How is it that Dr. Upton has not evicted Rumisiel and Vashiel yet? They're pretending to be the same age as Ash and therefore legal minors - not to mention citizens of another country. Ash's father puts up with them like they're his own dumbass sons instead of asking why they haven't gone home after over a year of sleeping on his couch. At some point even the most laid-back parent is going to start poking into the question of where their parents are.
Well he thinks Rumi and Ash are an item to the point of fantasizing about their wedding in on strip, so that probably explains Rumisiel's presence. Vashiel's is more complex. Or, they are just male versions of Pretty Freeloaders.
Vashiel will pretty much do anything someone asks him to. Re-roofing the roof, normal household chores, and can be trusted to keep Rumi in line... Plus recently helping out with Dr Upton at the office, which is both helpful and pretty damn funny at the same time. Rumi still gets no help. Dr Upton is a pretty laid back guy. Ash gets super drunk and he just tells her that she'll have to pay for the booze she drank.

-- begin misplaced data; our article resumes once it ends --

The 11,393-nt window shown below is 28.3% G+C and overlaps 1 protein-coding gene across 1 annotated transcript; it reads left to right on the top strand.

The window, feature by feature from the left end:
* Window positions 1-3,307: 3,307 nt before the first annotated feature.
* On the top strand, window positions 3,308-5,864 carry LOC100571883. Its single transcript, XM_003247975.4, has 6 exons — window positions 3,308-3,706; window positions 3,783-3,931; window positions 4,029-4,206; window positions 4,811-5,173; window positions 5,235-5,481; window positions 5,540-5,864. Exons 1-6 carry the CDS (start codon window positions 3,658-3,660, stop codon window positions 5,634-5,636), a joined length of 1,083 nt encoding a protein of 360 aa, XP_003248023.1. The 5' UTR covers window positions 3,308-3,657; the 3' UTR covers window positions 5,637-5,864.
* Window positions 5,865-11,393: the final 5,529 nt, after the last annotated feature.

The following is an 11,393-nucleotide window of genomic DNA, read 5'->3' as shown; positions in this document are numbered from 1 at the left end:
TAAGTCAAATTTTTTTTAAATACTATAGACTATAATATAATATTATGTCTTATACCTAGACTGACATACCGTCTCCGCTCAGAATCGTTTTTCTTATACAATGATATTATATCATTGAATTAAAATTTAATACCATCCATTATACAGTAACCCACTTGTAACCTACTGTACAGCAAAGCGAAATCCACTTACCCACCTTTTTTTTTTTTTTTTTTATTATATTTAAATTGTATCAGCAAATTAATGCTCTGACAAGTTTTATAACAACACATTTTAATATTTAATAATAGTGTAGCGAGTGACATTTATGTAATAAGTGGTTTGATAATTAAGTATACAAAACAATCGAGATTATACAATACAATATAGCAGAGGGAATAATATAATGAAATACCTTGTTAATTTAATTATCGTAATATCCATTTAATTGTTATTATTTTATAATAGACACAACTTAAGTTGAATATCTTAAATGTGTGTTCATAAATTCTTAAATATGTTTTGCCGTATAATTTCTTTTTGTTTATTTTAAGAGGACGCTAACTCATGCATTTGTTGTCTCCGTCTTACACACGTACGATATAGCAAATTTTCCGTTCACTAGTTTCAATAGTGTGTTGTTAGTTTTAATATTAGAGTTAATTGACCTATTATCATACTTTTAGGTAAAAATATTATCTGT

Not a bad attitude really on that one though. Ash had pretty much scared herself silly at the thought of possibly having had unprotected sex with Vashiel while drunk, so any further punishment would pretty much be redundant and petty on the score. Lesson learnt all on its own. Paying for the booze she drunk is just reinforcing the idea of adult responsibility.
Actually, Dr Upton knows Vashiel is an adult. He asked Vashiel to call him Edward. And I keep good track of the timeline for Misfile; it's up to December 2004 as of January 2012; Rumisiel has been staying with the Uptons for about 9 months. Less for Vashiel.
If they're pretending to be around the same age as Ash, then they wouldn't be seen as legal minors. Ash is in high school, and about to graduate. Most people at that point are 18. And everybody knows Vashiel is older than Rumsiel, so there ya go.
Before hiring Vashiel, Dr. Upton actually asks him, "You're over 18, right?", to which Vashiel replies: "Oh yes, quite a bit!"